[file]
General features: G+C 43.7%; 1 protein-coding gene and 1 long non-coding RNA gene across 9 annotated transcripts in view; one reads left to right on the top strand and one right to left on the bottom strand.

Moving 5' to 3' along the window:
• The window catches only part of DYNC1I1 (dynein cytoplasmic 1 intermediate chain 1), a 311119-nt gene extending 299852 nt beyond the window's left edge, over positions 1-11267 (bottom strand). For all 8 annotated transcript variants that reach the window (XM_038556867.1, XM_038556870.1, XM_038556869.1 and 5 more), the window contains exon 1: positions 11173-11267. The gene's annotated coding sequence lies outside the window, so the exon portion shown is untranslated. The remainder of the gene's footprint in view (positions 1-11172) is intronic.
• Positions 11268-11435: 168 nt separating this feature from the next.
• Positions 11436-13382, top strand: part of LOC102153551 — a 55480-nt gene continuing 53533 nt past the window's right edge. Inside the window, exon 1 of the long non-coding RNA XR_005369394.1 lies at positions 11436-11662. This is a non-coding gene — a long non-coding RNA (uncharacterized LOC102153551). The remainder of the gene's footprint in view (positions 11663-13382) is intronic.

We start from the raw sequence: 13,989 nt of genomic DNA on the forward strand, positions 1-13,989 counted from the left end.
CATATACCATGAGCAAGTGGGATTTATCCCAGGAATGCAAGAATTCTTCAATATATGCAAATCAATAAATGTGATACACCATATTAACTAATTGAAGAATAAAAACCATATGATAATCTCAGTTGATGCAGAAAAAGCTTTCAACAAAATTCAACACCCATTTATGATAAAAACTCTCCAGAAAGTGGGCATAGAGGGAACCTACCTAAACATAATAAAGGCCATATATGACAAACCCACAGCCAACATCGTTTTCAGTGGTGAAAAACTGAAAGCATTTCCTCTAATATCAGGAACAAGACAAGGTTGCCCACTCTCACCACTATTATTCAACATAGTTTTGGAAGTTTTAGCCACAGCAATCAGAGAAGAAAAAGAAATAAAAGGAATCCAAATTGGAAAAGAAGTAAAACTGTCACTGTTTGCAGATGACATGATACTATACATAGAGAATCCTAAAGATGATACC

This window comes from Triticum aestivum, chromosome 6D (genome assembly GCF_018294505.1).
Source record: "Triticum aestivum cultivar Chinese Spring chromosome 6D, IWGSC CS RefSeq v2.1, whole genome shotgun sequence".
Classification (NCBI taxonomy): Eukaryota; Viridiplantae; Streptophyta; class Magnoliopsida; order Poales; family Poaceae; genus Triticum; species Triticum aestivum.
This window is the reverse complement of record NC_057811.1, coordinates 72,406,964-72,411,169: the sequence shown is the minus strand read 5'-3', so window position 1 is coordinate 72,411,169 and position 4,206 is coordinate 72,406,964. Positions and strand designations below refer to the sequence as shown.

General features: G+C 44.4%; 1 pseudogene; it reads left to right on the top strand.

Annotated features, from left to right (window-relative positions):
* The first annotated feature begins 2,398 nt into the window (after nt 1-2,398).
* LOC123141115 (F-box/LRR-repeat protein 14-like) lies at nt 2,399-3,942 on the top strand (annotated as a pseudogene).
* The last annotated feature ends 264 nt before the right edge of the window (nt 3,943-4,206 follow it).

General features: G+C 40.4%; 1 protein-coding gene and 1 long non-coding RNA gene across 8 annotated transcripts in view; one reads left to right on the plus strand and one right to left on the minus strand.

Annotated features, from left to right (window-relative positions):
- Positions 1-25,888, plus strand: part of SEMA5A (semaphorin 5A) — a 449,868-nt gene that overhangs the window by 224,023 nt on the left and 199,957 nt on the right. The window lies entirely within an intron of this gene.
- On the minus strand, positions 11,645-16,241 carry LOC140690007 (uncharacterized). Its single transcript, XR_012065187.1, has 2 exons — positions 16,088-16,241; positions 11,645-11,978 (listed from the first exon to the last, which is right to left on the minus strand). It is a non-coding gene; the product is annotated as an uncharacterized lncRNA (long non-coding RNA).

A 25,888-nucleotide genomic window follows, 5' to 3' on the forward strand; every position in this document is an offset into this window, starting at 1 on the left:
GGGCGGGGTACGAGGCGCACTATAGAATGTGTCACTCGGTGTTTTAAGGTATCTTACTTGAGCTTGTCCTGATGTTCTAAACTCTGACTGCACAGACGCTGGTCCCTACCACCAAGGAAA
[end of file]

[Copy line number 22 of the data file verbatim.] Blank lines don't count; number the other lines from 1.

GGGCGGGGTACGAGGCGCACTATAGAATGTGTCACTCGGTGTTTTAAGGTATCTTACTTGAGCTTGTCCTGATGTTCTAAACTCTGACTGCACAGACGCTGGTCCCTACCACCAAGGAAA